Does your community have a postvention plan in place?
A postvention plan is how a community begins to heal when a tragedy, such as a suicide, occurs. Having a postvention plan in place will help community members act quickly to support grieving family an friends.
Key components of a postvention plan includes understanding safe messaging, key members of the crisis intervention team, healing, and more.
When the unthinkable happens
After a suicide occurs, it is critical to have a care support team and a crisis response team available to step in as their training has taught them. The team should consist of local people plus trained professionals, even if they are outside of the community. The team should identify others who may be at risk and have trained Gatekeepers on standby to respond. Talking circles needs to be held so that family and community members can being to process what had happened. The team should help arrange for private funeral services. Any memorials should be done in private so as to limit the suicide ideation in others who are also experiencing suicidal thoughts. Then it is important to begin the healing process by seeking spiritual guidance. It is best to avoid any public announcements on Facebook or the VHF. This news should be shared privately in order to avoid clusters from occurring.
Survivors of a loss to suicide, victims of crime, and any at risk individuals need to know about suicide prevention resources and how to participate in efforts that support their own healing. Wellness Ambassadors can focus on providing access to tools to support those most impacted by a loss with an emphasis on natural organic responses within the community. This could include a Survivors’ Support Group or finding ways to incorporate cultural traditions to help survivors share their experiences and support long term healing. Rural villagers have a strong sense of community and have a strong ability to take care of each other. Postvention is a natural method of caring that is already informally being done. However, through a more formal Survivors’ Support Group educational resources, such as the Alaska Suicide Postvention Guide, can be distributed more easily.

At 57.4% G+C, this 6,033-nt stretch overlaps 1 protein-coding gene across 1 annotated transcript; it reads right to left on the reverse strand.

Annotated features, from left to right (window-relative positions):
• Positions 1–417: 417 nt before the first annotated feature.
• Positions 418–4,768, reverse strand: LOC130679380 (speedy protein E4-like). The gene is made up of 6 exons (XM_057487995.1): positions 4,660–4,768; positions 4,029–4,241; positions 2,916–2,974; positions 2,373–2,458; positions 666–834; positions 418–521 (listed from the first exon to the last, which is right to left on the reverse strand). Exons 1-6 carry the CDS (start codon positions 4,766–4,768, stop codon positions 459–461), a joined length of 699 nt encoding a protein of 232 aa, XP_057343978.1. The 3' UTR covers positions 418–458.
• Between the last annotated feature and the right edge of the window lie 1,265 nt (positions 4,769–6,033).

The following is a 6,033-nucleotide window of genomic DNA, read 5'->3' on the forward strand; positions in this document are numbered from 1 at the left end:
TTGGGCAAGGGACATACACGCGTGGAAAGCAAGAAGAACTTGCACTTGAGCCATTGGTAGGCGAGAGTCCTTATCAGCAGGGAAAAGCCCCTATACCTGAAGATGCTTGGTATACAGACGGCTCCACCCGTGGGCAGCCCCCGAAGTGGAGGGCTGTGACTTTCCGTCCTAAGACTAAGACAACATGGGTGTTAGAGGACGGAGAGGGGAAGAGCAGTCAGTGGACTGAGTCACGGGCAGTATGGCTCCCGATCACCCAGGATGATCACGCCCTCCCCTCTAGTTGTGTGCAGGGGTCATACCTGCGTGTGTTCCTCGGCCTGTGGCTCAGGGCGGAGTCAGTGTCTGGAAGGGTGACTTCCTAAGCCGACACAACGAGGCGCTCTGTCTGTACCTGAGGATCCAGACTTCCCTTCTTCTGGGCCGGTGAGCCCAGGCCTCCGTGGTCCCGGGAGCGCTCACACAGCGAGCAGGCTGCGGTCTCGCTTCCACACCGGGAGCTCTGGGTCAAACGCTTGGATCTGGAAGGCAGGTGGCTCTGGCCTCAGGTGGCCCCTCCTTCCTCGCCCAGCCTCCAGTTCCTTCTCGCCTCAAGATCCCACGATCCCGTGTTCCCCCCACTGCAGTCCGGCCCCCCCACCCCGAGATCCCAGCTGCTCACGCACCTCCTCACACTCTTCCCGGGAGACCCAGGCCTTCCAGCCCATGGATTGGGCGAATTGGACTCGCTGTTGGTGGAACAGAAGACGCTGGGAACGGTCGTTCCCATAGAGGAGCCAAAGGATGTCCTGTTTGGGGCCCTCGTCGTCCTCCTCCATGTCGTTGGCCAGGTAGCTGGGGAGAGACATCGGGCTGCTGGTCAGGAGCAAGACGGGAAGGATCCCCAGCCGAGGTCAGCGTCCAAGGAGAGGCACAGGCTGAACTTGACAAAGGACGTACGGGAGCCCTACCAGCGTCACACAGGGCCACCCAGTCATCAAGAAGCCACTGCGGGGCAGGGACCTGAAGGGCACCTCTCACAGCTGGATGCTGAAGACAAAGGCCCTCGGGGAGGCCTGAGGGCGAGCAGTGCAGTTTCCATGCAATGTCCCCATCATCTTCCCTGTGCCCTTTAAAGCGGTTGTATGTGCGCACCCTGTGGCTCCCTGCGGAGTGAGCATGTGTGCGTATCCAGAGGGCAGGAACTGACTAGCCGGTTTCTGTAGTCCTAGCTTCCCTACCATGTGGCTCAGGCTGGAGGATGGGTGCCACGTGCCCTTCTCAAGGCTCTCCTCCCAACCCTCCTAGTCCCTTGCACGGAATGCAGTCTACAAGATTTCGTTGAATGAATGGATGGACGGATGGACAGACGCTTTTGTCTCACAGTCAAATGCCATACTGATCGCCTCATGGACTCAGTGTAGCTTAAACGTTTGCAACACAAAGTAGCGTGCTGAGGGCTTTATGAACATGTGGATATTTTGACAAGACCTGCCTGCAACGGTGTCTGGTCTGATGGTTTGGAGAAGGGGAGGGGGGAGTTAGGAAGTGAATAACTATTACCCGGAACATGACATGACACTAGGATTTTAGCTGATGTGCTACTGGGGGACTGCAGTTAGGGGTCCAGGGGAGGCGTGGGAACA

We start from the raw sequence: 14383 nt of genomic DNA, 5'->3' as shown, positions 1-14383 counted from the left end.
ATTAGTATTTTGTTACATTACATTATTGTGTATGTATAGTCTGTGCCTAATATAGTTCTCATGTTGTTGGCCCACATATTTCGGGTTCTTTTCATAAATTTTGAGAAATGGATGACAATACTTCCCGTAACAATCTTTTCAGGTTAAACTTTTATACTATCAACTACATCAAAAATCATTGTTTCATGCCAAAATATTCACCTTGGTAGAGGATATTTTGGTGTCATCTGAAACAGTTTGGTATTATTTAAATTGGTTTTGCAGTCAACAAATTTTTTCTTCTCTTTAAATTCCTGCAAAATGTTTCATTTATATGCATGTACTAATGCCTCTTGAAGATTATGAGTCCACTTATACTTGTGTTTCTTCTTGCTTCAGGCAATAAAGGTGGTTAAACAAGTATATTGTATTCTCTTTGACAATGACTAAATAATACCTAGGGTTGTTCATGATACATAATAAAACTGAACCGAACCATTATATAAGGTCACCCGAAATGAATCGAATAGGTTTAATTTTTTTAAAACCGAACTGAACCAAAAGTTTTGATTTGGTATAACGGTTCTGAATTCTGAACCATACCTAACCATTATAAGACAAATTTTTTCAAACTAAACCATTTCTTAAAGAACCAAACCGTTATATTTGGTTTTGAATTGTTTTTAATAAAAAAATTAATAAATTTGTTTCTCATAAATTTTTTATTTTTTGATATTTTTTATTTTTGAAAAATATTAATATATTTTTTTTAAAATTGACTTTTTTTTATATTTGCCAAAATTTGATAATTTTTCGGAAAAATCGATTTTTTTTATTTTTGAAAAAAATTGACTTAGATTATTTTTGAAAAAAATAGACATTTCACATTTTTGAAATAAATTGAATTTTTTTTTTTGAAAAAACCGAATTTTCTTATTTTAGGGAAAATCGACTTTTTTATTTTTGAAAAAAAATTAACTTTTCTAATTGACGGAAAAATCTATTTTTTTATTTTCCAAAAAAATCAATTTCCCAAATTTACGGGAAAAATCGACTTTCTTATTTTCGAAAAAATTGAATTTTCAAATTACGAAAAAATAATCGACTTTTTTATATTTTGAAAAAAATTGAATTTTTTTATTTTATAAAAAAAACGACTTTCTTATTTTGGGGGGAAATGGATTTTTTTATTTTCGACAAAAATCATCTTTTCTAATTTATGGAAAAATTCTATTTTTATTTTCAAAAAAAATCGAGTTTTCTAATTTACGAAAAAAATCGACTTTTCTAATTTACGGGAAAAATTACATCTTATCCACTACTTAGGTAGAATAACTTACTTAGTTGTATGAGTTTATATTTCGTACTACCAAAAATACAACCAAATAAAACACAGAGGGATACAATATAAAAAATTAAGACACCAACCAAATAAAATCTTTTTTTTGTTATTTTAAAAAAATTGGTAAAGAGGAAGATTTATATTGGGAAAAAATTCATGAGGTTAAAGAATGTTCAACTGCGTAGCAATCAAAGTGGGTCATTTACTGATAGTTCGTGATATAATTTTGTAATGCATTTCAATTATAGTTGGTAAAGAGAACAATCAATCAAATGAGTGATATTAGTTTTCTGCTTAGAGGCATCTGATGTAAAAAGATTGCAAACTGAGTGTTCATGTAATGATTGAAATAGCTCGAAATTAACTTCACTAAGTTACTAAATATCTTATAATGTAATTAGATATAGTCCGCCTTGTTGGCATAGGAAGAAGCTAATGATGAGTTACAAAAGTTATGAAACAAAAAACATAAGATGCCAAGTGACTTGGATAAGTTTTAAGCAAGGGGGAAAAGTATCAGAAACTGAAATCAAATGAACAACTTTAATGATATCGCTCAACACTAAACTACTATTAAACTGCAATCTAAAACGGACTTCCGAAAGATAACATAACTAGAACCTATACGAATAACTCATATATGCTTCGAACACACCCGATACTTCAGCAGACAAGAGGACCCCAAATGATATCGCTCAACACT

Building a Postvention Plan
There are other task forces, coalitions, and wellness committees around the state and in your region that can help you to get started on your postvention plan. Be sure to contact your closest suicide prevention group when you start postvention planning. Not sure how to find it? Call the statewide suicide prevention coordinator, 907-465-3370.
The Alaska Suicide Postvention Guides suggests the following.
The plan should include ways to:
- identify vulnerable individuals at risk of suicide contagion and connect them to needed services;
- give accurate information about suicide;
- provide ongoing healing activities;
- help people:
- frame their thoughts about the suicide so they see suicide as NOT normal or acceptable, but something they CAN talk about
- feel comfortable talking about their feelings and seeking help.
A postvention plan might include healing activities such as:
- offering grief counseling for families and close friends;
- debriefing with first responders such as health aides and police;
- teaching people how to talk about suicide safely;
- coordinating support from local faith communities, and organizing talking circles at schools, churches or community centers with a moderator who understands how to talk about suicide safely.
These can happen at work, school, church… anywhere people gather.
- Statewide Suicide Prevention Coordinator, 907-465-3370
- Statewide Suicide Prevention Council, 888-464-8920
- Alaska Suicide Postvention Guide
- Alaska 2-1-1 is a free and confidential line that connects people with community resources, like emergency food and shelter, disability services, counseling, senior services, healthcare, child care, drug and alcohol programs, legal assistance, transportation needs, educational opportunities, and much more. Dialing 211 is your first step toward solving everyday problems or when you face difficult times. The website, www.alaska211.org, is available 24/7; the call center is open 8:30 a.m.–5 p.m. Monday through Friday. Alaska 2-1-1 is a service of the United Way of Alaska.